Borsig

Night surfcasting?

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Best early surfcasting approach to the nighttime: try an open beach area with limited snag potential. If not beach, at least avoid inlet areas until you are more seasoned at night fishing. Try SP or soft plastic on jig head. Bring a few different jigs of different weights to cover the middle and bottom of the water column. (SP covers top to middle/top of shallow surf water depth.) Fish just these few things and nothing else for a while and leave other supplies & bag or box in the car. 

 

Try somewhere that isn’t far from a light that’s there every night. Like a street light. Turning a headlamp on and off to retie or rerig can affect fish behavior, but the light that’s there all the time does not. It can actually attract fish. You can walk over to that light source to see what you’re doing and then go back to fishing. Finally, for any knot you tie regularly, try practicing at home in low light. 

 

To be safe, you can or should wear a PFD. 

 

Good luck and tight lines!

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I'll second the comments that others have made re "get to know that area during daylight, before fishing it at night".

 

Fishing night time, especially solo, is no time to find out about a dropoff, quicksand, and how rising tides might impact your return to dry land.

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36 mins ago, Borsig said:

Do you guys have much luck doing this? I tried it a little last weekend, and found that fumbling around in the dark became quickly not fun. I wasn't really prepared for it, I think.

Is it worth the effort, and is there a good primer on it somewhere?

Fishing for bass at night takes a lot of practice to get comfortable doing it. No amount of reading is gonna shorten that by very much - it's just not natural to do things in the dark without the assistance of lights. It becomes natural...it becomes so natural after a lot of night fishing that you start to do things entirely by feel. There's a lot of nights between the uncomfortable stumbling and doing things entirely by feel...and the first step in that journey is safety :th:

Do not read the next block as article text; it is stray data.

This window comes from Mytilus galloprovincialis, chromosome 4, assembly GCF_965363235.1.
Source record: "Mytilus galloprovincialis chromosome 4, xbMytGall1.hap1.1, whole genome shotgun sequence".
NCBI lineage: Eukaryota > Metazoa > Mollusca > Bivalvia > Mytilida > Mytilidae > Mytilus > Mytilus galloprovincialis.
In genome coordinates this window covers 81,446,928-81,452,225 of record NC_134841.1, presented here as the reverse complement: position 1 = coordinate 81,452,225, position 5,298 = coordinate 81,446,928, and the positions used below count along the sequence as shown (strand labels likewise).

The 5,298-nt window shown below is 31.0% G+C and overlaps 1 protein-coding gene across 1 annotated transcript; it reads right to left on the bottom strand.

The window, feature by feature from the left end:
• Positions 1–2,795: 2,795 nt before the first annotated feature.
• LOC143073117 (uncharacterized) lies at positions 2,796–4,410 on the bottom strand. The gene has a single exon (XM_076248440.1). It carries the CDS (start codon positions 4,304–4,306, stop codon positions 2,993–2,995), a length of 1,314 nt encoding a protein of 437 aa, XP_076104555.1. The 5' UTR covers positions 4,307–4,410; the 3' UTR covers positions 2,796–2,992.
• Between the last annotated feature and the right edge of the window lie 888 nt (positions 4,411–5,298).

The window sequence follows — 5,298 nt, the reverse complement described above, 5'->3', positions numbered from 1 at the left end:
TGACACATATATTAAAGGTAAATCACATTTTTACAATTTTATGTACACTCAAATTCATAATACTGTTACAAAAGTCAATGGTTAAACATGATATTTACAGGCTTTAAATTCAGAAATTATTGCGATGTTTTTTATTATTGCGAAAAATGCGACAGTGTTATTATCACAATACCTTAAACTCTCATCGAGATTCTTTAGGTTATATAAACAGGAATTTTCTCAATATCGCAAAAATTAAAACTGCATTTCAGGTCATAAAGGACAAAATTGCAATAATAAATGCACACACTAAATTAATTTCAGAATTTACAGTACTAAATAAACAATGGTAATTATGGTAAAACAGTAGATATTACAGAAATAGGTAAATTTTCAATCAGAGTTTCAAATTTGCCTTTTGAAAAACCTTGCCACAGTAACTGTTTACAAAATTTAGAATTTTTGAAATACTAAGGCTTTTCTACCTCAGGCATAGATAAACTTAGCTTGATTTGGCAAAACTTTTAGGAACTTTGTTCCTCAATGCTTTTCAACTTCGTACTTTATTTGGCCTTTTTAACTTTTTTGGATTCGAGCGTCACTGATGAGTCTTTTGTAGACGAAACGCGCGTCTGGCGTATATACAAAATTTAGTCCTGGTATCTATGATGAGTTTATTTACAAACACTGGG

I'm going to try to keep this brief...if you have specific questions, those are the best kind for folks here to help you with...but I'm gonna give you a couple things to get/do that will help keep you safe while you figure this night stuff out a little :)

1. A neck light - they are marketed as headlamps...but most folks who fish at night remove the strap that goes across your skull leaving, basically, a neck strap. This is done for a number of reasons but primarily to keep the light aimed down, towards your feet and your hands - having the light aim anywhere you look is NOT good for your night vision - and it will spook fish - and it will draw attention. None of those are desirable...having the light aim where you are walking or aim at your hands while changing lures or unhooking fish...that's why we wear necklights :)  Here's a picture of a headlamp showing the strap I'm talking about - that's the strap to remove to use a headlamp like a necklight.

headlamp.jpg

 

2. If you intend to walk or fish from wet rocks like an inlet or jetty, get a pair of Korkers with metal spikes, nothing with felt...felt is good for streams where your feet are submerged...felt is NOT for jetties or inlets - carbide tipped metal spikes cut through the slippery crap on wet rocks and grab :th:

 

3. A pair of pliers with side cutters that can cut the biggest hook you fish with. God forbid you need to cut a hook out of something or someone, these will be invaluable. Keep them clean and oiled or the saltwater will destroy them. NONE of the cheap aluminum pliers I have seen can cut a big 4x treble hook...most of them can barely twist a treble out of a fish...being cheap and light, they are nice to have to keep your fingers away from bluefish...but get a pair of something sturdy with side cutters...Manley makes some good ones.